Marine experts try to save critically endangered whale calf after boat strike
Calf’s prognosis looks poor
FERNANDINA BEACH, Fla. – Marine experts are trying to save the life of a severely injured North Atlantic right whale calf after it was found off the coast of Florida with its mother.
Antibiotics were administered Thursday afternoon to the calf by a team of marine experts, which included SeaWorld’s Dr. Hendrik Nollens as a lead veterinarian, in an effort to prevent any infection from forming, but the prognosis remains poor.
Marine mammal experts said the injury to the calf’s mouth -- which is believed to be caused by a vessel striking it -- is the most concerning because it could affect its ability to nurse and feed.
North Atlantic right whales are a critically endangered species and the population is believed to be less than 430 individuals. The injured calf is one of four calves born this calving season.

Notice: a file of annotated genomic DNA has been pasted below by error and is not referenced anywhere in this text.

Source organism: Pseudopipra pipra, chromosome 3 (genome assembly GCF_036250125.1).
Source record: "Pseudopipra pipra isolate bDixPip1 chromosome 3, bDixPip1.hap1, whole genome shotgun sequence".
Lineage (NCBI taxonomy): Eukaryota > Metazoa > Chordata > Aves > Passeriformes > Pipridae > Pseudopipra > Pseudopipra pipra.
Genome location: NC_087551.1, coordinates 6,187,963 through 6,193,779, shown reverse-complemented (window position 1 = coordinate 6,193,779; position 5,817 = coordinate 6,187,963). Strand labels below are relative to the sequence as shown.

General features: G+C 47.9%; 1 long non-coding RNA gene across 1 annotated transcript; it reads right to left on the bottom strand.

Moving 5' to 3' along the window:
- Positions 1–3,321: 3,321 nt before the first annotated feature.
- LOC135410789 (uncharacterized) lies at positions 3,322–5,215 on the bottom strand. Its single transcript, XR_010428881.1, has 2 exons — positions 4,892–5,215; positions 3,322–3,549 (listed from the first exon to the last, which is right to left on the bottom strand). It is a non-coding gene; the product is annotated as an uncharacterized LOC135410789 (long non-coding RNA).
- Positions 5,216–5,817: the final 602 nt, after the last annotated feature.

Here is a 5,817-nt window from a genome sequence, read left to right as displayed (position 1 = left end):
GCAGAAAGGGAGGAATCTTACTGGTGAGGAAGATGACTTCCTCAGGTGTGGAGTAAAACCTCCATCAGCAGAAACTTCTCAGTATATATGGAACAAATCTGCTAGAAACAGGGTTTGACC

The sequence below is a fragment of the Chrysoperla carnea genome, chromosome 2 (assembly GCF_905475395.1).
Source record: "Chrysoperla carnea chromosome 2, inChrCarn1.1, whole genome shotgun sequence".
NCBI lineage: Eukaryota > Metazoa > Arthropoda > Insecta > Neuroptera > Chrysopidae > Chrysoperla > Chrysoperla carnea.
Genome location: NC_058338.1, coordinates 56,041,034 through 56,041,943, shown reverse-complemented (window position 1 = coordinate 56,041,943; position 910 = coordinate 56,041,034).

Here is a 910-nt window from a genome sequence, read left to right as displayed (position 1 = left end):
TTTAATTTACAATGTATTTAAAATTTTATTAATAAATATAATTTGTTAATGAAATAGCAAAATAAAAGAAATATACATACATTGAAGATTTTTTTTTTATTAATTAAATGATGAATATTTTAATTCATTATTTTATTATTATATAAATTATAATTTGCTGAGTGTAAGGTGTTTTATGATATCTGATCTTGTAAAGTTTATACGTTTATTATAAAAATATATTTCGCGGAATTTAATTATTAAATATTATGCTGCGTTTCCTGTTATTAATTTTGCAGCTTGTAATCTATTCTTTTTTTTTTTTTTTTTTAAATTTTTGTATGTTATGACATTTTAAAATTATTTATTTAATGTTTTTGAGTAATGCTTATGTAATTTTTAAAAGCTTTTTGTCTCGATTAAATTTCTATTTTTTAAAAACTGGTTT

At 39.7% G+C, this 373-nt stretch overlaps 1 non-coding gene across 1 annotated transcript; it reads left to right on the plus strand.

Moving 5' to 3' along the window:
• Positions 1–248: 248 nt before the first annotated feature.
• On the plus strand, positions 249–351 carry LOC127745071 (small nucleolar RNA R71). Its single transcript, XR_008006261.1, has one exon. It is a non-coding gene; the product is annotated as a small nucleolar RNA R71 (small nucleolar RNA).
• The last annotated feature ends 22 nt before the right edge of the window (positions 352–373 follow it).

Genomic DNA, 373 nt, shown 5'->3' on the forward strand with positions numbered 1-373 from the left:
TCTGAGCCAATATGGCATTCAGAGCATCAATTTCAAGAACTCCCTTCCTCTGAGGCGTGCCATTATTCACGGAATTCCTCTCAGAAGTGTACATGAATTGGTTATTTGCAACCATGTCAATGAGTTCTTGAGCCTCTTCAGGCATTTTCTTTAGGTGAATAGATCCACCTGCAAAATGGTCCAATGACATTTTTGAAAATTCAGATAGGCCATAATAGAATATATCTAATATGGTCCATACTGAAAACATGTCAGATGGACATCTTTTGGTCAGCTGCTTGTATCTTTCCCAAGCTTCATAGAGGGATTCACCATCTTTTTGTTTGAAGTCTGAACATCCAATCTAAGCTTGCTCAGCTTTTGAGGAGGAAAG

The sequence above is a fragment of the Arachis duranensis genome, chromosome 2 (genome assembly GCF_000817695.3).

Currently, the two biggest threats these whales face are being struck by a marine vessel and getting entangled in fishing gear.
NOAA is asking everyone to be cautious on the water.
“Please give these animals their space. Mom/calf pairs spend the majority of their time at, or a few feet below the water’s surface in the Southeast U.S. This is a critical and vulnerable time for right whale moms to bond with their calves - law requires staying away at least 500 yards by air (including drones) and by sea,” NOAA officials said in a news release.
Other organizations involved in the mission include Florida Fish and Wildlife Conservation Commission and the Blue World Research Institute.
Anyone with information regarding the calf’s injuries and additional sightings are asked to call 1-877-942-5343.
For more information and to keep up with the calf’s condition, visit NOAA’s website.
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